Bay Crossings Article

Preparing for Climate Change in the Bay

By 
Sejal Choksi
From the August 2009 edition of Bay Crossings

In the last 200 years, San Francisco Bay has undergone profound changes, and the health of the Bay has varied dramatically. Before the wave of gold rush settlers, for example, the Bay was a vibrant ecosystem teeming with marine life, to the extent that oysters, shrimp and several species of fish were commercially harvested. By the 1970s, however, the Bay had become a severely polluted waterbody that suffered from frequent waves of fish dying off and a notorious foul stench.

Since the enactment of the Clean Water Act in the 1970s, there have been some significant improvements to the health of the Bay. Our wastewater treatment plants release far less pollution into the Bay, the trend of filling in the Bay has been reversed, and, some of our vital wetland areas and critical eelgrass and oyster beds are being restored.

This progress is threatened, however, by an environmental problem of unprecedented magnitude: human-induced climate change. The future of the San Francisco Bay and surrounding communities will be shaped by how we adapt to the consequences of climate change. Projected sea level rise, more intense and frequent storms, and decreases in the availability of fresh water in the Bay Area will all have profound implications for the communities and wildlife that depend on the Bay.

According to estimates by oceanographers at the National Oceanic and Atmospheric Administration, Bay waters have already risen nearly 8 inches at the Golden Gate during the past 100 years. With freeways, airports, and wastewater treatment facilities built along the water’s edge, the Bay Area is particularly vulnerable to flooding and property damage caused by sea level rise. The Bay Conservation and Development Commission recently released data that forecasts a 16-inch rise in Bay waters by mid-century and a 55-inch rise by 2100. The projected sea level rise for the Bay Area by 2100 would damage an estimated $48 billion worth of property if no action is taken to adapt to the changes.

But the consequences of climate change won’t only be felt on land. There will be significant impacts to the Bay’s water quality, wetlands and wildlife. As the sea level rises and more intense storms flood shorelines and damage coastal infrastructure, Bay waters will be exposed to pollutants from landfills, water treatment plants and other sources of toxic waste that are at, or below, sea level. There are 235 Superfund sites, hazardous waste generators, and other properties in the Bay Area that contain hazardous materials and are at risk of inundation from sea level rise. Climate change will also worsen the Bay Area’s already-pressing sewage spill problem. There are 20 wastewater treatment plants along the Bay margin that are at risk of inundation, and our already-crumbling sewer infrastructure will be unable to withstand projected flooding and intense storms.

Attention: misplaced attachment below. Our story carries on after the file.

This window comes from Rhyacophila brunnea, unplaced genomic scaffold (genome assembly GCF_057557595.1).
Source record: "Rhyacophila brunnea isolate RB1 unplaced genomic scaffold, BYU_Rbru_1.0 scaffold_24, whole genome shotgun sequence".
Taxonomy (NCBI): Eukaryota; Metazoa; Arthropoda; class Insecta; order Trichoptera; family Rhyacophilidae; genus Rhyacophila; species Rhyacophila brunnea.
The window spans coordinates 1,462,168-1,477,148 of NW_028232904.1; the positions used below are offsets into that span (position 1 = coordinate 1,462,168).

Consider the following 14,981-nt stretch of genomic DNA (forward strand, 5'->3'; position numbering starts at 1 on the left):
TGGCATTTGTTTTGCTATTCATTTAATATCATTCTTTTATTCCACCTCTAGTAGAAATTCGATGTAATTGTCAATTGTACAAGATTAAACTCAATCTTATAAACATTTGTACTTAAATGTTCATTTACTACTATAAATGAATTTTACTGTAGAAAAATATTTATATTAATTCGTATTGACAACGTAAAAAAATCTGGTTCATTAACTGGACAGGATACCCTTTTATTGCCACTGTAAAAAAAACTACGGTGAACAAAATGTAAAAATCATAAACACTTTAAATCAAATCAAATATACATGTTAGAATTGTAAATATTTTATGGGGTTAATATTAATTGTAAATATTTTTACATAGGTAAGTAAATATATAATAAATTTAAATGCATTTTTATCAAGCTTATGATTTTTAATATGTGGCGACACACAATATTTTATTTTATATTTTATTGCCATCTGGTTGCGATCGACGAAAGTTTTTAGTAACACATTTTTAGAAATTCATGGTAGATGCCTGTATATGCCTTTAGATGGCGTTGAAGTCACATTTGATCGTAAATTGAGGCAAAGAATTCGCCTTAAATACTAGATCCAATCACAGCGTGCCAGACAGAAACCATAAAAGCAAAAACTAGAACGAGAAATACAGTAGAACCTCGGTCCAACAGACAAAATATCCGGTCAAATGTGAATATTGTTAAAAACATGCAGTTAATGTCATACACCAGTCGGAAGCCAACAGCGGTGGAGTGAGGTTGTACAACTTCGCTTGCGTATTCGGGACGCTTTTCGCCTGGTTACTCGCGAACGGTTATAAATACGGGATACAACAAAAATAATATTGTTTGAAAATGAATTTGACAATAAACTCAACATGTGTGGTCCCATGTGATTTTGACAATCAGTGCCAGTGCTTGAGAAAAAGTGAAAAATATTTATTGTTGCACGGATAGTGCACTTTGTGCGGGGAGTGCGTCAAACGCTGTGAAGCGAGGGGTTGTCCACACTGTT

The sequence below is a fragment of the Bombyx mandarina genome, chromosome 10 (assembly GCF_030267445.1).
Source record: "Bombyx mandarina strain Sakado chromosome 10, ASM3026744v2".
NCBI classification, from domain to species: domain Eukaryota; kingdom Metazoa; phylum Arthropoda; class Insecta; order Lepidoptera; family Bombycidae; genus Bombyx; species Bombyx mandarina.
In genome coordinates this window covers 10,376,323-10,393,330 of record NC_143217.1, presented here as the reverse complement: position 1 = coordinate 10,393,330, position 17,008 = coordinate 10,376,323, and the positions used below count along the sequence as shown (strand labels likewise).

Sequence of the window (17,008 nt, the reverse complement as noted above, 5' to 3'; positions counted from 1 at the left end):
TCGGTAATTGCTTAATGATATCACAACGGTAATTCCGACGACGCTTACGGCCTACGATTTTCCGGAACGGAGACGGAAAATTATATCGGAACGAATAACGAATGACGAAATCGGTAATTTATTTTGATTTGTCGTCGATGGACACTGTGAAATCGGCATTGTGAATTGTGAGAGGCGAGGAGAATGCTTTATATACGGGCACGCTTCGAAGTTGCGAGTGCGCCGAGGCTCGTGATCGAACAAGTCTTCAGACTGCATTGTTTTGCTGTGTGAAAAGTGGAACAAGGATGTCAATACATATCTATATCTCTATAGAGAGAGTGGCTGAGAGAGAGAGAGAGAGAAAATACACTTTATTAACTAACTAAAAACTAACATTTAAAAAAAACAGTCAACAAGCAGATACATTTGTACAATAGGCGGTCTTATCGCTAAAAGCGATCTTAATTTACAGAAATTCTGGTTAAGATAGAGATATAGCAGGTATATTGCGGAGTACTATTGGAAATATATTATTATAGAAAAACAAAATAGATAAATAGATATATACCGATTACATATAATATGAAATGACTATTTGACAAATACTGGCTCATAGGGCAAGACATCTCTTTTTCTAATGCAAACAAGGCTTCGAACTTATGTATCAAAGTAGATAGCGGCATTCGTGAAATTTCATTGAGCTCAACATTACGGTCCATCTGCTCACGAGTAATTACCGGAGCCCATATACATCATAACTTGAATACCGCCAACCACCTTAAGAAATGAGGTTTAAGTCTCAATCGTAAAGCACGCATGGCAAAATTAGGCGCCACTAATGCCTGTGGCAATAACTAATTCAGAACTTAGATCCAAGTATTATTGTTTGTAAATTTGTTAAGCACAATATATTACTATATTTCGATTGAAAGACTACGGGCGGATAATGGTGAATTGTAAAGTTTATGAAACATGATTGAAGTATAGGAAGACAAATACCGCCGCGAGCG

As the sea level rises, Bay waters will also flood many of the natural wetlands in the Bay Area, drastically limiting the Bay ecosystem’s ability to filter pollutants and prevent contaminants from entering waterways. Tidal wetlands create natural land features that act as storm buffers, protecting people and property from flood damage. Without these wetland buffers, Bay Area residents can expect increased contamination and more severe shoreline property damage.

The history of the Bay has been shaped by how people have used this area’s natural resources. Humans have altered the San Francisco Bay-Delta though gold mining practices, with the construction of dams, reservoirs and canals to divert the Delta’s freshwater, and by filling in and paving over Bay wetlands to make room for development. Once again, the fate of San Francisco Bay is in our hands.

The Bay’s future depends on our ability to confront the new challenges created by climate change. The communities of the Bay Area must take swift action to adapt to seal level rise, protect key infrastructure, and protect the integrity of our Bay wetlands and other habitat. And, we must ensure that all future land use planning and development is climate-change aware, meeting both emissions reductions goals and adaptation needs.

San Francisco Baykeeper has worked for twenty years to protect the Bay from the most pressing pollution problems—from sewage spills to storm water pollution to toxic industrial chemicals. We will continue to address these ongoing sources of pollution while tackling the additional challenges posed by climate change. To keep informed about this and other issues that impact the health of the Bay, visit us at www.baykeeper.org and sign up to receive our monthly electronic newsletter.